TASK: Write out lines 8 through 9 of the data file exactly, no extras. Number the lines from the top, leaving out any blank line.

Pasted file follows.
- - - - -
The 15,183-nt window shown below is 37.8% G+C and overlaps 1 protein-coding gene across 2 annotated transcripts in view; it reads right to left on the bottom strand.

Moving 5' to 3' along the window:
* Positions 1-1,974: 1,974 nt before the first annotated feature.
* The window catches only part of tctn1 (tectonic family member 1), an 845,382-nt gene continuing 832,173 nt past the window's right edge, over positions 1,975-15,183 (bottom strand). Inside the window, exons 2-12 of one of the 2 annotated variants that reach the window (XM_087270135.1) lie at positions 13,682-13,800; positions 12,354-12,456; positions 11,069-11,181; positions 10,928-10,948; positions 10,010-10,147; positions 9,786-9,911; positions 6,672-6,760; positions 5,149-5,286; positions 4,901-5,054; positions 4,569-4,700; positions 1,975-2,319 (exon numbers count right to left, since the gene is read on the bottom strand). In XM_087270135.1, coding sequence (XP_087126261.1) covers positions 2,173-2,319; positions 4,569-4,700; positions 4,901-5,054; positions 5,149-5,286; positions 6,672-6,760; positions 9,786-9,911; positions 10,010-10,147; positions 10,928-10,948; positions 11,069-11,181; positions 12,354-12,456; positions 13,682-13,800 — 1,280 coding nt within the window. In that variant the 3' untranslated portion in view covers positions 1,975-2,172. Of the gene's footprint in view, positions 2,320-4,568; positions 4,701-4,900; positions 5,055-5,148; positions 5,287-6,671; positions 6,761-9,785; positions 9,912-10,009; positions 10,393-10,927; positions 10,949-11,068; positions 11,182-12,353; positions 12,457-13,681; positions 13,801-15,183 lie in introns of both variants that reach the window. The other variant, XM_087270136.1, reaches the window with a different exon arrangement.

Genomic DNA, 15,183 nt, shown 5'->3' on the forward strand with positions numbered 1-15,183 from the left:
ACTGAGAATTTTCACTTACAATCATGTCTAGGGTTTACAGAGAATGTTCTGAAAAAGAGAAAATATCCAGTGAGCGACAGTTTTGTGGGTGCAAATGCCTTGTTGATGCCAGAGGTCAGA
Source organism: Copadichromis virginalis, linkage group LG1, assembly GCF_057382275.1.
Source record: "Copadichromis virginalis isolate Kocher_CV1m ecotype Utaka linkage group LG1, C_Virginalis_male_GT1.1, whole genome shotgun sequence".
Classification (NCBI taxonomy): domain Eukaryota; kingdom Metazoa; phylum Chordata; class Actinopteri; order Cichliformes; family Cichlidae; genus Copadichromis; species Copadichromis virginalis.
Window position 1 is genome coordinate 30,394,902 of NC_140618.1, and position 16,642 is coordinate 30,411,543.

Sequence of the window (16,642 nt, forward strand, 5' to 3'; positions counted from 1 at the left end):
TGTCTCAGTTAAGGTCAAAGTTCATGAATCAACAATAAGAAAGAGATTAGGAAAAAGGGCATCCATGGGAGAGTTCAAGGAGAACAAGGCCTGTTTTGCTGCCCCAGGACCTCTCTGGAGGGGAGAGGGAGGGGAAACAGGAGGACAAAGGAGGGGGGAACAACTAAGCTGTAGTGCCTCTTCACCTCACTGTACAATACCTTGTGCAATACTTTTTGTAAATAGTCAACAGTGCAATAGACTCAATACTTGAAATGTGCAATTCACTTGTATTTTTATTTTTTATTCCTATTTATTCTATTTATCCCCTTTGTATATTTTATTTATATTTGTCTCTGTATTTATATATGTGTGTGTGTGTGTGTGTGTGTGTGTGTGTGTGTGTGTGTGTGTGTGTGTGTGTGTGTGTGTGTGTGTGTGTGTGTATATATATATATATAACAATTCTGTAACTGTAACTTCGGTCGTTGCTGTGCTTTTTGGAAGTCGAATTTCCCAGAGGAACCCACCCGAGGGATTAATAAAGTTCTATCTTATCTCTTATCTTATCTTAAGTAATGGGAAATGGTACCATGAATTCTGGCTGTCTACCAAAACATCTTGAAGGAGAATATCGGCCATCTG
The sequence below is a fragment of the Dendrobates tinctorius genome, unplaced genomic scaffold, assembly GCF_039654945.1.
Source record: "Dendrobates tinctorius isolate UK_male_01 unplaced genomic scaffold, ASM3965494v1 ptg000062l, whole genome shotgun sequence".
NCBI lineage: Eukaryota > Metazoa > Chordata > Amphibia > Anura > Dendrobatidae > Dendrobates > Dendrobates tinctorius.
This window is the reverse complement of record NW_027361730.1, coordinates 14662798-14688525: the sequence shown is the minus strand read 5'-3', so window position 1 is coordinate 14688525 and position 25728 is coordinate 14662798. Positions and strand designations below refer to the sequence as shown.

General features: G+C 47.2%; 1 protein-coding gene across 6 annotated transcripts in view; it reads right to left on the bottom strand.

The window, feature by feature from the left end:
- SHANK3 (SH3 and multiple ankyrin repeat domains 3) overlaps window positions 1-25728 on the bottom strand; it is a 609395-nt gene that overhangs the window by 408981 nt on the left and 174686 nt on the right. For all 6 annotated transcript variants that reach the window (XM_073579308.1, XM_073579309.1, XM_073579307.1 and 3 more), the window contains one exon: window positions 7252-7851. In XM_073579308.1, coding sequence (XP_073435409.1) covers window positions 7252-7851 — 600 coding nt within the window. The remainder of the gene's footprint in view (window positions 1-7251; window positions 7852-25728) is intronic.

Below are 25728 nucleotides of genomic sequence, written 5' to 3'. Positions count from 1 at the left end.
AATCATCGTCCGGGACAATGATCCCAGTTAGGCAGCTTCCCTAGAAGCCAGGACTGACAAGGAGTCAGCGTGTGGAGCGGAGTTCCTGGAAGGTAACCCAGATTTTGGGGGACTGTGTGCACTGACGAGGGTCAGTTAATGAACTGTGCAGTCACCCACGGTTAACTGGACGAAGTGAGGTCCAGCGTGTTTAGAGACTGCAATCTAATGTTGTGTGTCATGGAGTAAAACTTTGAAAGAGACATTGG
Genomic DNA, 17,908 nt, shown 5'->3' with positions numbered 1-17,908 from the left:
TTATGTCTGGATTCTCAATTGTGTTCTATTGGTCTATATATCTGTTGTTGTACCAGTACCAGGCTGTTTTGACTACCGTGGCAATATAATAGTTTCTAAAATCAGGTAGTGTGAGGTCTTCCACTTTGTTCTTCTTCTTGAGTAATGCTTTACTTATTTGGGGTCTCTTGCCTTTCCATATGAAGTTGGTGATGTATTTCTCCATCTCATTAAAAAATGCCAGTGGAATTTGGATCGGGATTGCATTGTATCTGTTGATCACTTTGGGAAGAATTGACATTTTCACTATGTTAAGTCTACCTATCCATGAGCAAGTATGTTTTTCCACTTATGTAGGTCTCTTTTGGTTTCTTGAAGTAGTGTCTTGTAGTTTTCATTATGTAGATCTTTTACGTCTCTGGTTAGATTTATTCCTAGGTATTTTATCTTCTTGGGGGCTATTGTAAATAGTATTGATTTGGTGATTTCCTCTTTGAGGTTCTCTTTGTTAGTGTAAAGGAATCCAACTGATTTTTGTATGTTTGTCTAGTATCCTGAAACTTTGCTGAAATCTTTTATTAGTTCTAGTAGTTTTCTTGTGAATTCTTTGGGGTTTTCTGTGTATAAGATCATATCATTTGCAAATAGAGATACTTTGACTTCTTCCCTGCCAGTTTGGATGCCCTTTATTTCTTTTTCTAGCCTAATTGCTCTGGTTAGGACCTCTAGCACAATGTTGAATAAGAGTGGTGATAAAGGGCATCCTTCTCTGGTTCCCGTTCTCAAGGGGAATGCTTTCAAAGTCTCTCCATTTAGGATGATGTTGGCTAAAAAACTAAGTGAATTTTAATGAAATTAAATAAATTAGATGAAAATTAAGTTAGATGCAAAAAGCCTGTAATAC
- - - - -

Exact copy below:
Source record: "Copadichromis virginalis isolate Kocher_CV1m ecotype Utaka linkage group LG1, C_Virginalis_male_GT1.1, whole genome shotgun sequence".
Classification (NCBI taxonomy): domain Eukaryota; kingdom Metazoa; phylum Chordata; class Actinopteri; order Cichliformes; family Cichlidae; genus Copadichromis; species Copadichromis virginalis.